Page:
Larimer Animal People Partnership team Amy Fristoe and her cat, Homer, listen while Marlo Rulon, 8, reads a book. LAAP human and animal volunteers were at Council Tree Library on Sunday for
children to meet and read to therapy animals. / Sarah Jane Kyle/The Coloradoan
It’s been a hard month. I’ve been grieving the loss of one of my best friends who died in a car crash just weeks ago. Coming back to work, coming back to Causes and coming
back to real life was very hard.
So when I walked into Council Tree Library on Sunday to meet the animal and human volunteers of Larimer Animal People Partnership, I wasn’t sure I was ready to be the chipper Causes reporter. I
But then a big, goofy golden retriever named Rex came up and leaned against my leg. Just leaned and turned his soft head up in a big doggy smile. For lack of a better word, it was a hug. And
suddenly in that moment, I was full.
This kind of interaction is one of [LAPP] member Yvonne Hanning’s favorite parts about volunteering with Rex. Though the team’s usual volunteer location is at the libraries to work with kids,
Hanning said she loves seeing the interaction between Rex and the adults who wander in “needing something.”
“It’s good to read with the kids, but random people will come in here and they seem to have a need,” she said. “It’s when they make that connection with Rex, and he can bring something to them
that I love. You’re just really moved by whatever interaction just happened.”
[LAPP] volunteers work in a variety of locations in Northern Colorado, including the libraries, Crossroads Safehouse, Touchstone Health Partners, nursing homes and more.
The animal and human teams, which can include dogs, cats or other animals, undergo extensive training and screenings before serving the public. Volunteer locations are usually driven not by a
human’s likes, but by the personality and needs of the animal partner.
“You have to match your animal’s likes to the venue,” Hanning said. “Rex is pretty active. He’s not a couch potato kind of guy, so the libraries are a nice environment for him.”
Amy Fristoe, a longtime volunteer with the organization, has multiple animals who volunteer at a wide array of locations. Two cats work on the weekends. Three dogs, all Labrador retrievers, keep
her active during the week. One of her cats, Homer, made an appearance at Sunday’s library event. Sprawled on his leopard blanket, Homer preened himself and patiently listened to child after child
reading book after book.
He even let children take him for a walk around the library in a stroller, recruiting more children to the animal area.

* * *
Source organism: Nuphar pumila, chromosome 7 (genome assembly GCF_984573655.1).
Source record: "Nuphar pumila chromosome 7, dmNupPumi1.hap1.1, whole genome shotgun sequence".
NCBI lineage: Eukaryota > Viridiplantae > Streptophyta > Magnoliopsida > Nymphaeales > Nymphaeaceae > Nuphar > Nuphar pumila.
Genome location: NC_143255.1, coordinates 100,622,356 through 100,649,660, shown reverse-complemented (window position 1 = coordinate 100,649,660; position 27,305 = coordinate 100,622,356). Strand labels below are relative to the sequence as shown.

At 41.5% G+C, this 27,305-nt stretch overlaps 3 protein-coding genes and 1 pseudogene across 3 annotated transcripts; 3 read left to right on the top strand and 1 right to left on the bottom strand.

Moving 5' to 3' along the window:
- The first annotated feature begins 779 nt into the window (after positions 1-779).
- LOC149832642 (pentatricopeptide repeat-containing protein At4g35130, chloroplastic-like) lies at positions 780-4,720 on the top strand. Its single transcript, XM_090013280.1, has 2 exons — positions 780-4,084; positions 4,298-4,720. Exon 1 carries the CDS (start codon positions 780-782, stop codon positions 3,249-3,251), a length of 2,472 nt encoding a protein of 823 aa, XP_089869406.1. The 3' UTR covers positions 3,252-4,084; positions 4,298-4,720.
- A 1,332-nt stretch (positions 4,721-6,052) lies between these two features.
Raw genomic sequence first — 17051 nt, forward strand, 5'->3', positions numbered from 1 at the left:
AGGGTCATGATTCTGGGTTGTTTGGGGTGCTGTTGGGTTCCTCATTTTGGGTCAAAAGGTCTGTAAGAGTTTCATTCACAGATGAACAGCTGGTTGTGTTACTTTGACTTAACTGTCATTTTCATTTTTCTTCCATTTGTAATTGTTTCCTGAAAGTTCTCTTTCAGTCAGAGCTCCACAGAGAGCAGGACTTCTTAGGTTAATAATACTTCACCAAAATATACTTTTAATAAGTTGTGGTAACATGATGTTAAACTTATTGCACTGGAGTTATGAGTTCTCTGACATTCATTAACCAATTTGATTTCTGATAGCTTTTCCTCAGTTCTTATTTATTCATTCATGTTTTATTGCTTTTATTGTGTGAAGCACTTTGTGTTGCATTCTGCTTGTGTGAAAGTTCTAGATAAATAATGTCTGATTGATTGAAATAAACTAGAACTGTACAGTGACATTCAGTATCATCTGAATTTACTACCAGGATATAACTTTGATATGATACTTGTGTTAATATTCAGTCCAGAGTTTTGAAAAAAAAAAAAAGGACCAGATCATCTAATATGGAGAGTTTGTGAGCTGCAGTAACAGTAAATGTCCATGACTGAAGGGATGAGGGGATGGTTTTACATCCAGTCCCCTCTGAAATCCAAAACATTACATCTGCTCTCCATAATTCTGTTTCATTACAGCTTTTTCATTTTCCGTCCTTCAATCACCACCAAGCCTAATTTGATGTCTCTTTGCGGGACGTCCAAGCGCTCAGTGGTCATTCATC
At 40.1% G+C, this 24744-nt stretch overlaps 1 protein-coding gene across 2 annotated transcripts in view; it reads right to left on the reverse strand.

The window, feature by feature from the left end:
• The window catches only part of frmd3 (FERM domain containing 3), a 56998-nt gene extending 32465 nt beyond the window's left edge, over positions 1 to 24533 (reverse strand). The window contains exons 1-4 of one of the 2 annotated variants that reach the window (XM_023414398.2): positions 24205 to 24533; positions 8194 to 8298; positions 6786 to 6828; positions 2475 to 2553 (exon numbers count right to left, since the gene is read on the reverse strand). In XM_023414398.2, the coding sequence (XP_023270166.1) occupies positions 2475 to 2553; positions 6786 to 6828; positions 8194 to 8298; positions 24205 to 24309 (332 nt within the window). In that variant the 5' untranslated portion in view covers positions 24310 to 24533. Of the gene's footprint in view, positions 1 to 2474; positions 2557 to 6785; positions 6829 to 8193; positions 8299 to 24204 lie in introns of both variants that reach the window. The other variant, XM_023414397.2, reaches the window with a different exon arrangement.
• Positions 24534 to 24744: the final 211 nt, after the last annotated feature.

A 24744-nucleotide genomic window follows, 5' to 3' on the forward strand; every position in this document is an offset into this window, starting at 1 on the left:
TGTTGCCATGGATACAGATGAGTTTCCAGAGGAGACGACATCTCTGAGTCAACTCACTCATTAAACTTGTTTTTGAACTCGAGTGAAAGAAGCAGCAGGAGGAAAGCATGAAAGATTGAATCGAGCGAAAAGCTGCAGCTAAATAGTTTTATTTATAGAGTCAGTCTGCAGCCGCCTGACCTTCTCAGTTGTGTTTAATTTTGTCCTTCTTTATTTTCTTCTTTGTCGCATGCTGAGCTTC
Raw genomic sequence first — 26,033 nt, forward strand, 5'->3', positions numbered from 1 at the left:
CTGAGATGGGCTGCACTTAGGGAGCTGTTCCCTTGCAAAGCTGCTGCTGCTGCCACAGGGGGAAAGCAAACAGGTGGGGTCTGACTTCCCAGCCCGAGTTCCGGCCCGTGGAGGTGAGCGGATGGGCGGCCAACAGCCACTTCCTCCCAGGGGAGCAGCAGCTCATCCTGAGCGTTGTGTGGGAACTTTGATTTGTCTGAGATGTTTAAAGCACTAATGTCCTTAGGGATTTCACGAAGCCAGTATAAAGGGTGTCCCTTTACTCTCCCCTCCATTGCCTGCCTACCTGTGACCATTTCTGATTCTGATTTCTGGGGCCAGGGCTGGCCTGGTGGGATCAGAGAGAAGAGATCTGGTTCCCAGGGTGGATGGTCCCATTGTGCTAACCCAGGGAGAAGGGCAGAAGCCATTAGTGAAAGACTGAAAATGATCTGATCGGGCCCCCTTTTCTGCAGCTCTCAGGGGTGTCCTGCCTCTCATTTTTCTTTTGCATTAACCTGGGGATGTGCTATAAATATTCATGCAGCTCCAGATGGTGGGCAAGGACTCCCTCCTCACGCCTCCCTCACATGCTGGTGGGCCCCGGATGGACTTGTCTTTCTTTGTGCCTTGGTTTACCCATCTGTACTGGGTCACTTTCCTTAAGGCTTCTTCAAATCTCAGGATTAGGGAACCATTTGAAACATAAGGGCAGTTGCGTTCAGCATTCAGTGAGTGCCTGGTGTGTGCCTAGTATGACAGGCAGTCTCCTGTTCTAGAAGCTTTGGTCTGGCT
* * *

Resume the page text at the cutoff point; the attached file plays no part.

“It helped me (to read to Homer and the dogs),” said Marlo Rulon, 8. “They sat and listened to me. It was fun.”
Sarah Jane Kyle is the Coloradoan reporter covering volunteerism, nonprofits and philanthropy. Follow her on Twitter @sarahjanekyle or on Facebook at www.facebook.com/reportersarahjane.
Larimer Animal People Partnership team Yvonne Hanning and her dog, Rex, a golden retriever, show Katelyn Robinson, 5, a trick. [LAPP] human and animal volunteers were at
Council Tree Library in Fort Collins on Sunday for children to meet and read to therapy animals. / By Sarah Jane Kyle/The Coloradoan
Larimer Animal People Partnership
What: Larimer Animal People Partnership is an umbrella organization for therapy animal teams certified through Pet Partners or TD Inc. The
organization visist libraries through the Animal Afternoon Programs, Crossroads Safehouse, Oakbrook II Senior Citizens and Touchstone Health Partners. Many members also volunteer with MCR, Poudre
Valley Hospital and elementary schools in our community.
Volunteer prerequisites: Volunteer teams must be certified as Pet Partners through a Delta evaluation (this would include many types of animals
such as cats, rabbits, horses, etc.) or to certify through TD Inc., which certifies therapy dog teams. The teams who have registered through one of these organizations may then join LAPP and
volunteer through the program. Some sites have their own prerequisites,which can include drug tests or background checks. Pet Partner teams must get requalified every two years. All animals require a
pre-screening by a vet for health purposes.
Volunteer responsibilities: Vary according to locations.
Typical time commitment per week: Volunteers set their own schedule. Some teams volunteer once a month and others several times a week.
“It’s when (people) make that connection with Rex and he can bring something to them that I love. You’re just really moved by whatever interaction just happened.” [LAPP] volunteer Yvonne Hanning
on her dog, Rex.